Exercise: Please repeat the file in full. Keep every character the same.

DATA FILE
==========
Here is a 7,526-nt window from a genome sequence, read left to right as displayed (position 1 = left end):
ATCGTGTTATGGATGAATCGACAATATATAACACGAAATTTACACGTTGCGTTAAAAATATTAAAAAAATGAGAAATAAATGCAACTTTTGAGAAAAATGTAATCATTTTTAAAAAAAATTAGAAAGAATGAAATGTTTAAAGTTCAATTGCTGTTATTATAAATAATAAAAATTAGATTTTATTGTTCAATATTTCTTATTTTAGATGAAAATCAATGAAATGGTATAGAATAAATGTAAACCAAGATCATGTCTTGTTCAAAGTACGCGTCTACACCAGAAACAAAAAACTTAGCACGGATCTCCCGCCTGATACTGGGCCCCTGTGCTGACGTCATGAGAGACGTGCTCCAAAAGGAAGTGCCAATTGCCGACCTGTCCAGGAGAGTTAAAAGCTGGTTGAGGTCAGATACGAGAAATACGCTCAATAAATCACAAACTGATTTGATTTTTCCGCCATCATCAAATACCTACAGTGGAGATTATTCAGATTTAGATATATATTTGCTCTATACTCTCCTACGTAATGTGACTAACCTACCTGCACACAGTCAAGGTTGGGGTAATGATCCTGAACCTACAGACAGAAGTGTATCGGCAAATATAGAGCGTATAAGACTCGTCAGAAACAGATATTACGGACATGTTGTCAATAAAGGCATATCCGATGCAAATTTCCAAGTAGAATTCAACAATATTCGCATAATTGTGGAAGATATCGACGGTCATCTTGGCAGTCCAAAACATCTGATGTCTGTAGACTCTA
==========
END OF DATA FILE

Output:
Here is a 7,526-nt window from a genome sequence, read left to right as displayed (position 1 = left end):
ATCGTGTTATGGATGAATCGACAATATATAACACGAAATTTACACGTTGCGTTAAAAATATTAAAAAAATGAGAAATAAATGCAACTTTTGAGAAAAATGTAATCATTTTTAAAAAAAATTAGAAAGAATGAAATGTTTAAAGTTCAATTGCTGTTATTATAAATAATAAAAATTAGATTTTATTGTTCAATATTTCTTATTTTAGATGAAAATCAATGAAATGGTATAGAATAAATGTAAACCAAGATCATGTCTTGTTCAAAGTACGCGTCTACACCAGAAACAAAAAACTTAGCACGGATCTCCCGCCTGATACTGGGCCCCTGTGCTGACGTCATGAGAGACGTGCTCCAAAAGGAAGTGCCAATTGCCGACCTGTCCAGGAGAGTTAAAAGCTGGTTGAGGTCAGATACGAGAAATACGCTCAATAAATCACAAACTGATTTGATTTTTCCGCCATCATCAAATACCTACAGTGGAGATTATTCAGATTTAGATATATATTTGCTCTATACTCTCCTACGTAATGTGACTAACCTACCTGCACACAGTCAAGGTTGGGGTAATGATCCTGAACCTACAGACAGAAGTGTATCGGCAAATATAGAGCGTATAAGACTCGTCAGAAACAGATATTACGGACATGTTGTCAATAAAGGCATATCCGATGCAAATTTCCAAGTAGAATTCAACAATATTCGCATAATTGTGGAAGATATCGACGGTCATCTTGGCAGTCCAAAACATCTGATGTCTGTAGACTCTA